If you find yourself wondering this very thing, you’re not alone. It’s a common question we get from people who are new to smoking cannabis. And since no question is a dumb question when it comes to having a great cannabis experience, let’s unpack all the details on weed stems.

What are weed stems?

Weed stems are the small, stick-like pieces that sometimes end up in the cannabis flower you buy from the dispensary. Depending on the quality of flower you bought, you may end up with a few or more stems in your haul. For example, shake bought from dispensaries tends to contain more stems than non-shake flower. Unlike the dense buds of the cannabis plant, weed stems contain very little to no THC (the main active ingredient in cannabis).

Can you smoke weed stems?

Although you may be tempted to, you should not smoke weed stems. Smoking stems from cannabis plants will not get you high due to their lack of THC. If you do decide to smoke stems, you’ll likely experience a few of the negative side effects that come with smoking, like coughing and sore throat, without the fun of a THC high.

In other words, it’s simply not worth it.

Alternative uses for weed stems

The good news is your stems don’t have to go to waste. Although you can’t smoke them, stems still have some surprisingly useful purposes in life. Here are a few of the most popular ways people are making good use out of their weed stems.

1. Cannabutter

Did you know you can use discarded weed stems to help make a cannabis-infused butter? If you have a good amount of stems saved up, toss them in with the rest of your flower when you start the decarboxylation process. These stems won’t bring any potency to your final product, but they will add some cannabis-inspired umami. Butter containing cannabis is a good thing to have on hand because it is the foundation of most edible recipes.

2. Cannabis topicals

Much like the infused butter recipe, you can decarboxylate any leftover weed stems with 7-10 grams of dried cannabis. After this process has been completed, you can infuse the cannabis and stems with coconut oil. This creates the base for many cannabis topical recipes, like lip balms and lotions.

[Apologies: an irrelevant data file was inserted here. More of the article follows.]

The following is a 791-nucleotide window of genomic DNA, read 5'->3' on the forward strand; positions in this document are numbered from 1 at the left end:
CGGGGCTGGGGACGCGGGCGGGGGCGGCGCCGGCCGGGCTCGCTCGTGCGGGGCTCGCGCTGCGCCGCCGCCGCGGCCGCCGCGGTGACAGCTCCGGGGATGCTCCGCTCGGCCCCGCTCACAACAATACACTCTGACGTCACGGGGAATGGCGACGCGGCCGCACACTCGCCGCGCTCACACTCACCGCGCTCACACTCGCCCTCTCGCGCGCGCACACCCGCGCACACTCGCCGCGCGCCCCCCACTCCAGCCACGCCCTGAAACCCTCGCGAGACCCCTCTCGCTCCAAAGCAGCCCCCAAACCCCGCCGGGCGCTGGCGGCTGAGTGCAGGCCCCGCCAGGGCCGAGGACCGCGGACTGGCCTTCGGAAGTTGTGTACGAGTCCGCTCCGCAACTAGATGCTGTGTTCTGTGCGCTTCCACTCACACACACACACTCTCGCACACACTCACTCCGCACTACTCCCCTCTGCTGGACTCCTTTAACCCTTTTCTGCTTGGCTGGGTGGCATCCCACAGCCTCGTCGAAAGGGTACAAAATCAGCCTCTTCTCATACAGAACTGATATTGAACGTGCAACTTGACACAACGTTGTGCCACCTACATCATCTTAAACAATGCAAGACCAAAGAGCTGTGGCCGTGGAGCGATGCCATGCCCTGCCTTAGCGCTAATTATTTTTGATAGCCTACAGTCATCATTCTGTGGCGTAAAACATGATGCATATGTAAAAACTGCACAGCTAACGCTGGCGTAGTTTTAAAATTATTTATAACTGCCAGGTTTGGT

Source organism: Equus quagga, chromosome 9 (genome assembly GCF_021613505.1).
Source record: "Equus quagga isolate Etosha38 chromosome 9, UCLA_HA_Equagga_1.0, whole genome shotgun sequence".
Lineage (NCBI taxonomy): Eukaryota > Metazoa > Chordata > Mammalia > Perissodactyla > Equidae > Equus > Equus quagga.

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3. Cannabis tea

Another excellent way to make use of your stems is by making a cannabis-infused tea. Cannatea is a good choice for when you only have a small number of stems you want to use.

For example, our cannabis-infused tea recipe only requires 2 teaspoons of weed stems and is ready to drink in about ten minutes. This recipe is flexible and allows you to customize with different tea flavors until you find your ideal combination.

Start saving your weed stems

As you can see, the life of a weed stem can go above and beyond the time it spends in your grinder. If you want to get better about keeping your stems (given your new knowledge of their magic), we recommend that you keep a jar to collect your weed stems over time. That way, you’ll always have a fresh stash ready when you want to tackle any of these projects.

What do you think about cannabis stems?

Have you done anything special with your leftover weed stems? Are they more useful than we originally thought? We want to hear about it! Join the conversation on Twitter, or leave us a comment below.

What you need to know about weed stems

Weed stems aren’t waste. There, we said it. They get a bad reputation because they don’t contain trichomes, which means they don’t have THC and won’t get you high. So, to many cannabis consumers, weed stems have no use and often get tossed in the trash. Nobody is interested in smoking stems. Everybody is interested in “smoking weed” (which, in this case, is the flower).

Cannabis stems and other plant fibers offer source material for textiles and commercial building materials. Photo by: Gina Coleman/Weedmaps

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But the attitude that weed stems are useless stems (pun absolutely intended) from a misunderstanding of the very real value cannabis stems and other plant fibers offer — source material for textiles and commercial building materials.